It is estimated that more than 100 million people suffer from chronic pain and more than 30 million people suffer from chronic itch in the U.S. Current therapeutics for chronic pain and itch are inadequate and limited by insufficient efficacy and side effects. Although itch-sensing neurons are a subset of C-fiber nociceptors in dorsal root ganglion, pain and itch are mediated via distinct neural circuits in the spinal cord. There is also crosstalk between pain and itch pathways: pain suppresses itch while analgesic such as morphine can provoke itch. Therefore it will be of great importance to develop new drugs that can target both pain and itch. Toward this goal, we have come up with a novel strategy of developing monoclonal antibodies to treat pain and itch simultaneously. We will employ a multidisciplinary approach that combines molecular biology, biochemistry, electrophysiology in isolated cells, whole DRG preparation, and spinal cord slices, and behavioral testing of pain and itch using evoked and spontaneous responses. Successful accomplishment of the project will not only provide a better understanding of the molecular and synaptic mechanisms of pain and itch sensations but also lead to new therapies for treating debilitating pain and itch conditions.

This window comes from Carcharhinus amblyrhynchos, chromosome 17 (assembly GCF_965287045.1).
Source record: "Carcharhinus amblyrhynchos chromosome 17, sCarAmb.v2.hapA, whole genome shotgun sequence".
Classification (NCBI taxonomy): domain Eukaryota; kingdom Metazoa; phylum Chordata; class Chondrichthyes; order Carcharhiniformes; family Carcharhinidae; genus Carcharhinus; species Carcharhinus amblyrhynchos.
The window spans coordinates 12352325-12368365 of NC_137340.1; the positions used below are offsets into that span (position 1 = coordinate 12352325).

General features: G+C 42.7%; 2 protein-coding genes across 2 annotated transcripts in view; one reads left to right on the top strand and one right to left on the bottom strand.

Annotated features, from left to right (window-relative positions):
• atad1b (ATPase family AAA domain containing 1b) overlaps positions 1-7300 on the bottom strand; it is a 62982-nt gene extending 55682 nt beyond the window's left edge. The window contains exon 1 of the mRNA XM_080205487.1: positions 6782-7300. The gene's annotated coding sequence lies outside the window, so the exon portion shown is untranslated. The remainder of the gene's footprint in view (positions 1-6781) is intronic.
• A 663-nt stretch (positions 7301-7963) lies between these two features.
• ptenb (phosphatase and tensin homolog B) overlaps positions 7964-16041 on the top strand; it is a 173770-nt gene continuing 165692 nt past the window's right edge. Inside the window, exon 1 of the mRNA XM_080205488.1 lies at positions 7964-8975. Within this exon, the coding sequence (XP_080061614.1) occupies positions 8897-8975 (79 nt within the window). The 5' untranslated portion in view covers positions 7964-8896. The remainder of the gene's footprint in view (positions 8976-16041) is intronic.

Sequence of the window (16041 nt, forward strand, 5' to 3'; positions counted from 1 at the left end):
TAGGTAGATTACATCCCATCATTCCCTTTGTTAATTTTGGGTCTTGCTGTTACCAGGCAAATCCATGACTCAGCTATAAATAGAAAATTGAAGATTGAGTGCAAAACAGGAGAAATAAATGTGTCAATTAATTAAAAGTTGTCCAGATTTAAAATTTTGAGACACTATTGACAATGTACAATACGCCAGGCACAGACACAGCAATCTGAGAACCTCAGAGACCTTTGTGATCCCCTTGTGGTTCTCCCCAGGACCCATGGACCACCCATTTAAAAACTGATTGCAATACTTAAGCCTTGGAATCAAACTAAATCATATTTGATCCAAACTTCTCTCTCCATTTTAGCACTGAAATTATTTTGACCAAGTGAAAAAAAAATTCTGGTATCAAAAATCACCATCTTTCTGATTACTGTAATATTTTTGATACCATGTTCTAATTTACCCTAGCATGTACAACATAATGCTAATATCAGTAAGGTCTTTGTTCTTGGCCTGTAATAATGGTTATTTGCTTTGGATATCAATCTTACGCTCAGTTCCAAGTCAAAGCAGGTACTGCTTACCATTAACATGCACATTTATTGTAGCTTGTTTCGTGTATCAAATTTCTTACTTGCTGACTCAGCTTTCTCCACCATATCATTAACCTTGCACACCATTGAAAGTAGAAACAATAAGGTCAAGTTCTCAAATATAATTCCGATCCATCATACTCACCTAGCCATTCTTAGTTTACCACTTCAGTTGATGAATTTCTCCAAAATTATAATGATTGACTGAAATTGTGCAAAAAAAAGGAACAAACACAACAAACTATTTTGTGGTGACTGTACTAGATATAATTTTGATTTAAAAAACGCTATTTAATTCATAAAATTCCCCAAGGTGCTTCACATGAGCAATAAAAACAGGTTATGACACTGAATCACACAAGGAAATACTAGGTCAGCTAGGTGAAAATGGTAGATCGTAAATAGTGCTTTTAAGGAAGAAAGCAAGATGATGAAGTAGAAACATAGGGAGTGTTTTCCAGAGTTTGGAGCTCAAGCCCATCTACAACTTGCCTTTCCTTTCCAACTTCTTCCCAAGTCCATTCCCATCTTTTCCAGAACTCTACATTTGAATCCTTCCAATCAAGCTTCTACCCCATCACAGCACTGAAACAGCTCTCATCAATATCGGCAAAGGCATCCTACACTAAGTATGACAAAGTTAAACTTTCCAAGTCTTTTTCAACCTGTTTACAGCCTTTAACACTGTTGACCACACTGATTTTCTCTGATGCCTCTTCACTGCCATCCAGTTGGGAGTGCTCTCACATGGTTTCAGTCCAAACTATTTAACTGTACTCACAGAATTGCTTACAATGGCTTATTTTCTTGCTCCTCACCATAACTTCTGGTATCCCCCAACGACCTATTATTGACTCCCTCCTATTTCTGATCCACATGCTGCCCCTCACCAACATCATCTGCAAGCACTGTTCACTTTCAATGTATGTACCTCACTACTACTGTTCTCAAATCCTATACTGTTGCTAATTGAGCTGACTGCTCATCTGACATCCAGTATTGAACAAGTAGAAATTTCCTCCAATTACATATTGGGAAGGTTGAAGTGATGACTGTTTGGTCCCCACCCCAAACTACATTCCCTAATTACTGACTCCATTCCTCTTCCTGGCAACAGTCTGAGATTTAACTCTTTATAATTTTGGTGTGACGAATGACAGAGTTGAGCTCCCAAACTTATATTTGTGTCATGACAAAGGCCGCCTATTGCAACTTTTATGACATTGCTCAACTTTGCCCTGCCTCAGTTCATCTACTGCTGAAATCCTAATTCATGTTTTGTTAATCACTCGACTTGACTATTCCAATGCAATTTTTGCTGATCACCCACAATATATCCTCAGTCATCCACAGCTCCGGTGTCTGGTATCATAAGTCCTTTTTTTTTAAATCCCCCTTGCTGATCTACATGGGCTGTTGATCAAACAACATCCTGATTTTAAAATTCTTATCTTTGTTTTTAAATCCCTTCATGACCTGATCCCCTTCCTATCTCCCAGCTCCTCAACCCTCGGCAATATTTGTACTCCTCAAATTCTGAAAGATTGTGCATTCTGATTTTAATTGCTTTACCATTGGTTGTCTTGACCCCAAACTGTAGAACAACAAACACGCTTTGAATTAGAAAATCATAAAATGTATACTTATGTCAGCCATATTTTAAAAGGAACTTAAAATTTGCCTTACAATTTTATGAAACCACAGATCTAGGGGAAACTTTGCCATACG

Public Health Relevance

Current treatments for debilitating chronic pain and itch conditions are limited by efficacy and side effects. We propose to develop novel monoclonal antibodies for pain and itch relief and further test the effects of these antibodies on behaviors and spinal cord synaptic transmission in mouse models of acute and chronic pain and itch. Our proposal will lead to novel therapeutics to treat pain and itch-related disease conditions and also provide new insights into synaptic mechanisms of pain and itch.

National Institute of Health (NIH)
National Institute of Neurological Disorders and Stroke (NINDS)
Research Project (R01)
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Special Emphasis Panel (ZNS1)
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Oshinsky, Michael L
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Duke University
Schools of Medicine
United States
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